New Used Books for Summer
Having just last night finished the first of the above books, I decided to return today to the same bookseller to find another read and came away with three, all published in 2012 (not that newness is a good thing in and of itself—in fact, the opposite is usually true).
Rethinking the American Union for the Twenty-First Century was the best book of I've read on secessionism since Bill Kauffman's Bye Bye, Miss American Empire: Neighborhood Patriots, Backcountry Rebels, and their Underdog Crusades to Redraw America's Political Map. It was well worth its price if only for editor Donald Livingston's excellent essay "American Republicanism and the Forgotten Question of Size," the best short history and defense of republicanism I have yet come across.
Lost Kingdom: Hawaii's Last Queen, the Sugar Kings and America's First Imperial Adventure jumped out at me, having not long ago visited what was, and what by rights still should be, the Kingdom of Hawaii. I have long been interested in this story for its local angle involving one of my heroes, as mentioned on the dust jacket: "The annexation of Hawaii was extremely controversial; the issue caused heated debates in the Senate and President Cleveland gave a strongly worded speech opposing it." Here's that speech, in which the great Buffalonian denounces "the lawless occupation of Honolulu under false pretexts by the United States forces" — Grover Cleveland Opposes the Annexation of Hawaii. This was long before all this "support the troops" nonsense, when we were still free, and even the president could speak the truth.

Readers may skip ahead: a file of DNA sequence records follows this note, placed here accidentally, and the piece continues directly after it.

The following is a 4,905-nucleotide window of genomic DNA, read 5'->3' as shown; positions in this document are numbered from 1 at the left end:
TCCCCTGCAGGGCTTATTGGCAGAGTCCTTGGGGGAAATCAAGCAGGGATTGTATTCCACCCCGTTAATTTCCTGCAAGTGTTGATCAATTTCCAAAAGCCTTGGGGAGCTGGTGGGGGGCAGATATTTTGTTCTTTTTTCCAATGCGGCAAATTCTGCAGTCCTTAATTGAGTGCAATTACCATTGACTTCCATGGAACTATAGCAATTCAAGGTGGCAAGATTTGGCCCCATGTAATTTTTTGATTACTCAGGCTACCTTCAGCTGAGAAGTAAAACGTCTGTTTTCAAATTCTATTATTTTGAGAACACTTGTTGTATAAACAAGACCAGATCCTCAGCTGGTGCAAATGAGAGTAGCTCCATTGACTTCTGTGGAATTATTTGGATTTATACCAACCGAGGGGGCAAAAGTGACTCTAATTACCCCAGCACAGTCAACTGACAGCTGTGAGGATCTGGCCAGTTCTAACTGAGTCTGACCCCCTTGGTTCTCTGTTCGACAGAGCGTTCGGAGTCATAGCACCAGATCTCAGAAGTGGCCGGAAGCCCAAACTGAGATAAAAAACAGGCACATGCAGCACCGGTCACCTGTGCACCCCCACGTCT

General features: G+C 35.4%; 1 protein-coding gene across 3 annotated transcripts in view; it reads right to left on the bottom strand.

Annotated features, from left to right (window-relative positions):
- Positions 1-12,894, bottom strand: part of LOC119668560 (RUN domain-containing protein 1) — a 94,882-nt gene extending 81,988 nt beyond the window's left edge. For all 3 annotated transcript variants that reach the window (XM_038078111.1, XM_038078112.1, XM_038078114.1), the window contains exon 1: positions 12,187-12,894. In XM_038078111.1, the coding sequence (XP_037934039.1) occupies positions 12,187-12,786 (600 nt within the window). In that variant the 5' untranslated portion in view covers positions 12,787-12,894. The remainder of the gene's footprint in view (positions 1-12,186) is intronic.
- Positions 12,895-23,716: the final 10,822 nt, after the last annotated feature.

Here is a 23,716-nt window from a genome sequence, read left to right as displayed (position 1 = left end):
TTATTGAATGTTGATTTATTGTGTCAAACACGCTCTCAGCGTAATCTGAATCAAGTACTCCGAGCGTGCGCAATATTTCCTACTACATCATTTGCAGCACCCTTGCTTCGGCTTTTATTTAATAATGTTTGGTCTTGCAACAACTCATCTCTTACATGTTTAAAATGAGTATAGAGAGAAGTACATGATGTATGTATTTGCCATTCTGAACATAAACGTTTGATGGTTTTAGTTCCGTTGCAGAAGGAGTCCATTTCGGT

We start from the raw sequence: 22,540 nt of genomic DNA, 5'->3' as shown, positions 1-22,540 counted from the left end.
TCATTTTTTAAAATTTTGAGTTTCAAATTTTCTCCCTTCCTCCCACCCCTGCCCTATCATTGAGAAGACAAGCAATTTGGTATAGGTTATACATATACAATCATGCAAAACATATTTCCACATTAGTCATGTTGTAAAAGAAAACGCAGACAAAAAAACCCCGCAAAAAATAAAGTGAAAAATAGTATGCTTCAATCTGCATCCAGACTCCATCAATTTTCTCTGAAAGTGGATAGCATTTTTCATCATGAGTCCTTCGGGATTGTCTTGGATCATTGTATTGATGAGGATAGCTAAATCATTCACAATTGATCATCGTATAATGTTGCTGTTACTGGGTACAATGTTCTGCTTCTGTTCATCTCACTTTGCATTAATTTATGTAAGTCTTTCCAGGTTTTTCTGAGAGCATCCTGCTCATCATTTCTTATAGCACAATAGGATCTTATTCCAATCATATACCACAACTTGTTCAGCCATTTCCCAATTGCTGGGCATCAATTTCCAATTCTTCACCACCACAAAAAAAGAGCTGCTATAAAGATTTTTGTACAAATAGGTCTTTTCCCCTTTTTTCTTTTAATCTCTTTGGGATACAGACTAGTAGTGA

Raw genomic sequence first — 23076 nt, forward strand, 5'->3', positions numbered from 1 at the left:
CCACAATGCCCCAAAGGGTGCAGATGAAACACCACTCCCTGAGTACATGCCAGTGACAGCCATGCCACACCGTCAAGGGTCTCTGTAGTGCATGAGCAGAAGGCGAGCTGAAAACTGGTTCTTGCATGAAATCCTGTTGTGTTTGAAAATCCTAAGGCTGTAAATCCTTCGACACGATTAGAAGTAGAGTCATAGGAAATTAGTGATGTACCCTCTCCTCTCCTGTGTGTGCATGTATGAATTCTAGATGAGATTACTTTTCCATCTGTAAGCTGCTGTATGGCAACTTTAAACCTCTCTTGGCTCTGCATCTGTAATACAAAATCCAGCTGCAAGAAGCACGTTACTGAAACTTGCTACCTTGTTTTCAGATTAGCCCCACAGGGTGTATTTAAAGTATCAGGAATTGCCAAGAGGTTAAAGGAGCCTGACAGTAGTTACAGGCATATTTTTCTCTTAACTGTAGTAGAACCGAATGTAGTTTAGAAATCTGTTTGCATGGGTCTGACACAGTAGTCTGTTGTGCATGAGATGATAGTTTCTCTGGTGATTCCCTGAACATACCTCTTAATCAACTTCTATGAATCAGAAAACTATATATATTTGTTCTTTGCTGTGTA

The Impossible State: North Korea, Past and Future was an obvious choice, having ten months ago repatriated from fourteen years south of the DMZ. That the book is authored by Victor Cha, a man who gave his time to the Bush régime is cause for concern, but he seems like a decent enough fellow. Leafing through the book, I feel nostalgic for my favorite ever detective novels, set in North Korea, the Inspector O series by James Church.
Finally, In Search of Japan's Hidden Christians: A Story of Suppression, Secrecy and Survival would be an obvious choice for anyone moved by the story of the Kakure Kirishitan (隠れキリシタン), one of the most fascinating of our religion's two-millennia history. The epicenter (and later hypocenter) of these events and much more is a city which I visited once but left a strong mark, and about which I have written a lot, including several blog posts — Nagasaki and Me, Nagasaki, Mon Amour, Was the A-Bombing of Nagasaki a Deliberate Attack on Catholicism?, Münster and Nagasaki, A Very Different Bomber Mission Over Nagasaki — and two articles — The Holy City of Nagasaki and Japs and A-rabs, Not Fellow Christians.